on profit motive

motive
Really, if you think about it, everything we do has a profit motive behind it. Really.
I’ve been taking an economics course of sorts online and it has been sinking into every step I take, in and out of the studio. Take the above for example, for some time now every time i needed to make up some more stock dye solution, I was frustrated with the fact that the color names were only printed on the face of the jars in small type. I was continually sorting through them to find the right one. So FINALLY, as a matter of convenience-or so I thought- I decided to relabel the tops in order to quickly find the correct container. My motivation? To save time and my sanity mainly. But saving time in the studio is saving money as well. Inadvertently, I discovered by not having things clearly labeled, I had ordered dye that I thought I was out of on my last order. More potential to improve profits. Every time I am motivated to action I find myself questioning my “profit” motive. Whether it is a profit of financial gain or otherwise we are all motivated to action based on what we will gain from that action. I am taking this into account more and practicing the noticing of profit/return on my actions and their corresponding motivations.
wand
Meanwhile, in other places fall and even winter (CO-news pics of snowstorms!) are being experienced, here today we will have 100 degree weather most of the week they say- silk drying weather for sure-as soon as the morning marine layer here along the coast burns off.
Yesterday, while playing with shadows and thinking of Wendy, I made something I think one of her kids will enjoy- and shipped it off in a box full of large colorful scrap silks-a box filled with possibilities and imagination!
silk painting,shiborigirlMotivation? Profit? I was actually sorting through some of my cast aside silks with quilters in mind while having fun painting and sculpting in silk-when I thought -“hey-this is so much fun i think i’ll send some to wendy for the kids to play with!”. The rest of them i’m going to sort up and put on my etsy site for cheap and buy more silk with the proceeds.
Be on the lookout-

12 thoughts on “on profit motive

  1. Kimberly

    Yep dh and took a farm to market business class last year and the guilt of making a profit no longer exists, and he’s not riding me to make one anymore now that he understands that I AM concerned about these sorts of things – two different ways of thinking here. I have to make a profit because the cost of my materials are ALWAYS on the increase and then there’s the need for further education, travel expenses, marketing expenses, and then there’s the pesky little problem of keeping a roof over my head. Interesting no one ever tells a resturaunt owner that it’s bad to make a profit, I only hear this kind of thing in the company of artists, artisans, and crafters.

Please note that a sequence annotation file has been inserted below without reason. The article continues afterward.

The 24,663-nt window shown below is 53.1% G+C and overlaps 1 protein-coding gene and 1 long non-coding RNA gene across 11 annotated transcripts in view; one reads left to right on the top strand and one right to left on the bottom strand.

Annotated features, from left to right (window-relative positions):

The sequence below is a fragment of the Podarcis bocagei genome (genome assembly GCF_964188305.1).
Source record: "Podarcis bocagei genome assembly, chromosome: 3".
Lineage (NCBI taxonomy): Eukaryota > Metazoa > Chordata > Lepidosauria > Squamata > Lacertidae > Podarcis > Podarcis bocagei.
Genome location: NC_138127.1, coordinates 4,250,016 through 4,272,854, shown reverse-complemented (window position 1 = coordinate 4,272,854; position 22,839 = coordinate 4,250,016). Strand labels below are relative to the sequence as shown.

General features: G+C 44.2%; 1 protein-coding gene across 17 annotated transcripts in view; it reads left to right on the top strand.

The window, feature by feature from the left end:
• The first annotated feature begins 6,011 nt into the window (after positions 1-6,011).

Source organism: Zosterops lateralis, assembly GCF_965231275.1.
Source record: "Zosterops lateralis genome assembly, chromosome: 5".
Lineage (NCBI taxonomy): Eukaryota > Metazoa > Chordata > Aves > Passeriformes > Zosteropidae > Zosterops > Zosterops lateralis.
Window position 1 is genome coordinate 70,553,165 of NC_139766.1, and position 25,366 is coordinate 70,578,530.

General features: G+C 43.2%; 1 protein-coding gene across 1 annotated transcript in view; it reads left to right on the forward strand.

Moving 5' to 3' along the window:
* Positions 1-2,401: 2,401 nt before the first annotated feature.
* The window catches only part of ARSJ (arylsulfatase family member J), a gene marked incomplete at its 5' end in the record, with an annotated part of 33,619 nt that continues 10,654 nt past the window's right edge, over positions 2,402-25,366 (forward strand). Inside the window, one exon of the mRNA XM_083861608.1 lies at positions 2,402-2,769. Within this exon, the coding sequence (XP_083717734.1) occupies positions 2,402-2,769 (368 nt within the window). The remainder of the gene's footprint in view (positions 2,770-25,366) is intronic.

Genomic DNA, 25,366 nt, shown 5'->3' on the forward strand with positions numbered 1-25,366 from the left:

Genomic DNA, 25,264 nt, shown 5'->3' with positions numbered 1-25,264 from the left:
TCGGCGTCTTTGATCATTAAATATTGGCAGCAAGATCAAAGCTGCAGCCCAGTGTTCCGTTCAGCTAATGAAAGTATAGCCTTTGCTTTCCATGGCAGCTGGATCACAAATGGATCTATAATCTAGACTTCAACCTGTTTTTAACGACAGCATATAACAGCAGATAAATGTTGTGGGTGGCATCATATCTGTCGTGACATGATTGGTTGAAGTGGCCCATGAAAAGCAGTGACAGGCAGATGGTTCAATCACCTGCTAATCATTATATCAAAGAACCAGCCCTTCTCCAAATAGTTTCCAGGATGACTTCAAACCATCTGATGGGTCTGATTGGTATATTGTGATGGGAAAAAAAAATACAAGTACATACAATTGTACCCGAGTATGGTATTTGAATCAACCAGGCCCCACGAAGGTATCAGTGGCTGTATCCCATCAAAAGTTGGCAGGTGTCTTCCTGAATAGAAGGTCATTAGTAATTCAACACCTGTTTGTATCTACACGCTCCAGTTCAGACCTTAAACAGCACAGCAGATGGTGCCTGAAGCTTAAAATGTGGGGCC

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    1. shiborigirl Post author

      maggie- all this talk of profit, you’d think i’d make it easier to find my etsy site-
      go here:
      http://www.shiborigirl.etsy.com

      and kimberly- responded to you on FB-didn’t realize the comment was here…

      arlee-
      thanks-just goes to illustrate my FB status!

      jude-yes-balancing everything light, shadow etc.
      cat picture coming soon

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  2. shibori girl

    Great job with organizing – I remember that frustration with dye labels. I used to write on the tops the color and the date I bought them. This after trying to dye something with ancient powder. Nothing more frustrating that watching all the color wash out in the rinse!

    All these little steps, saved energy (and time), mean you have more time to create. 🙂

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  3. candiedfabrics

    Time is money! My mantra, which is simple, but helps keeps me on track! I too finally figured out the labelling the tops of dye jars a eyar ago (I bought a paint pen and left it in the box, so if I needed to label something and had gloves on, I could do it without driving myself insane! Or, taking off the gloves…)

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  4. velma

    glennis, the thing they should have made us do in art school is to take a practical accounting/economics class so we could GET this stuff. i thought my financial man could help me, but he set me up with a 16 page spread sheet thingie that made NO sense to me. sigh. labels, now, i see the sense in them!

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    1. shiborigirl Post author

      yes, they should have told the truth. all that craziness about getting your portfolio together and having a show… fortunately i had the reality of the rent to consider and learned much more that way.

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      1. shiborigirl Post author

        but maybe i should add that likely we were taught by folks who never had the need or experience of making a daily living off what they created so they really just didn’t KNOW the truth. they were teaching to pay the rent/bills

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